For some colleges and universities partnering with commissioned agents to recruit international students is part of a multifaceted admission strategy. NACAC maintains a healthy concern over the potential effects of commissioned recruiting and is committed to advancing best practices.

This series guides NACAC members in the responsible use of commissioned agents in international student recruitment. The content, divided into six parts, will assist members according to recommendations established in NACAC’s Guide to Ethical Practice in College Admission approved by the association’s Assembly in September 2020. Periodically, NACAC collects detailed information about agents on its annual surveys to better understand the impact of commissioned agents on the college admission counseling process.


Institutions that partner with agents


Institutions that increased number of agent partners since the start of the pandemic


Institutions that don’t work with agents because of ethical concerns

Resource Papers

Part 1 introduces the latest trends in international student mobility and the steps institutions should take to inform their decision to engage with commissioned agents in international recruitment.

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Part 2 reviews pertinent regulations and standards for institutions that work with commissioned agents. Learn how accreditation, quality assurance frameworks, and laws in the countries from which and in which an institution or agency operates shape recruitment practices.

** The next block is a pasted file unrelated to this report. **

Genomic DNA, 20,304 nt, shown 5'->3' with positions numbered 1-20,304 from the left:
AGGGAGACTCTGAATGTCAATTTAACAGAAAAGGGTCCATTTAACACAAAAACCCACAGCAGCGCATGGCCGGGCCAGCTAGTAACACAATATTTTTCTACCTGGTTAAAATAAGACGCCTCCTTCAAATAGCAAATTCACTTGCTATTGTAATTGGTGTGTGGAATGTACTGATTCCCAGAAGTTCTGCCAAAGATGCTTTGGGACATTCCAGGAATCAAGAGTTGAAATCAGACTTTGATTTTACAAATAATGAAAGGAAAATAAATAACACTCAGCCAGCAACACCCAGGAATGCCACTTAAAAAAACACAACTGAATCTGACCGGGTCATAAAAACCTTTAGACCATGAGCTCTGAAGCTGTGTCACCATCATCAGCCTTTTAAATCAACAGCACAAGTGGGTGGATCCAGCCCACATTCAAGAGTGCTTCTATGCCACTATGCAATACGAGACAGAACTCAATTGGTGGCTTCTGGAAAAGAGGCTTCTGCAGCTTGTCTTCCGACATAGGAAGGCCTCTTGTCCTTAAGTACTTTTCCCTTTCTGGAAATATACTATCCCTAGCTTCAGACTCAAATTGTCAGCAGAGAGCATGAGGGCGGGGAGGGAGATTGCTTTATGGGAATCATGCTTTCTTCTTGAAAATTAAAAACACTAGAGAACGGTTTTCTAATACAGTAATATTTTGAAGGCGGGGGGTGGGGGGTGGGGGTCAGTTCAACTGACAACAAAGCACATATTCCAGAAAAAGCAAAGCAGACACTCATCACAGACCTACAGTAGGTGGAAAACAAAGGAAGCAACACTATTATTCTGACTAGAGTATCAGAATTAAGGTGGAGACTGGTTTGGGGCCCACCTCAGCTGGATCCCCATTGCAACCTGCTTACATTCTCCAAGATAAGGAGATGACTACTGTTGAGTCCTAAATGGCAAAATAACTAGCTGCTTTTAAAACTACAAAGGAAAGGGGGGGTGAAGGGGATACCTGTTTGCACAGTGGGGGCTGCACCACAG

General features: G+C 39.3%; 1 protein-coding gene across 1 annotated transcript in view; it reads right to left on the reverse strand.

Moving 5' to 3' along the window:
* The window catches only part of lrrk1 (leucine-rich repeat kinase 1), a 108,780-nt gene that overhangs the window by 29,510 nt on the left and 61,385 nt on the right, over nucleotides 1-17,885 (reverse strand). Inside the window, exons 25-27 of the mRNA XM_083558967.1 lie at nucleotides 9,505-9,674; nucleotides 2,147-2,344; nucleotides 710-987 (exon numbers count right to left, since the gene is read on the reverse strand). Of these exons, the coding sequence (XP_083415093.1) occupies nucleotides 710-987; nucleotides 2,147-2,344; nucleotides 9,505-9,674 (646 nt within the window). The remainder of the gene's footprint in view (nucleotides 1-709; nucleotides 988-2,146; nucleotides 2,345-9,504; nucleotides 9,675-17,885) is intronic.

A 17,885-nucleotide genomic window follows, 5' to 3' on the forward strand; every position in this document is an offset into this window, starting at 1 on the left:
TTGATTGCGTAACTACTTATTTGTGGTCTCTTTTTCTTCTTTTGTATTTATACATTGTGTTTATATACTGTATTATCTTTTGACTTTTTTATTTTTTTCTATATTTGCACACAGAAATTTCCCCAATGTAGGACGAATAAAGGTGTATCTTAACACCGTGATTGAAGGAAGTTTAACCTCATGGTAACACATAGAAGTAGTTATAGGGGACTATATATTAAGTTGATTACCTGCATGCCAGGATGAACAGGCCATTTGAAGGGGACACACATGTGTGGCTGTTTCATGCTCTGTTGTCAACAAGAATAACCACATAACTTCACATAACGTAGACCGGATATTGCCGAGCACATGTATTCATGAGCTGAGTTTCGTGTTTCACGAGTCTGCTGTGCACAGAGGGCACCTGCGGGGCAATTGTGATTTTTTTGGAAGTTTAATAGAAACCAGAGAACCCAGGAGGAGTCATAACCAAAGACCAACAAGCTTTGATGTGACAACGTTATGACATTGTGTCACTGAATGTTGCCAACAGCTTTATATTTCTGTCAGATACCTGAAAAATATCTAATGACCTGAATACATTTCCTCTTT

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This installment focuses on resources institutions can use to identify and vet agents using recommendations set forth in the Guide to Ethical Practice. It also provides examples of organizations and efforts aimed at quality assurance of agents and agencies.

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A contractual relationship should be a condition of partnership with agents or agencies. Review the elements of a contract and stipulations to protect the institution and students.

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NACAC’s Guide to Ethical Practice recommends that institutions disclose that they have employed agents to recruit on their behalf. In Part 5, learn more about specific recommendations, such as providing names and contact information of all commissioned agents on institutional websites.

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Institutions should commit to frequent training and ongoing supervision of contracted agencies. This installment focuses on the institution’s responsibility for training agents, providing ongoing support to agent partners, and managing the relationship, which includes appropriately handling improper behavior.

Download Part 6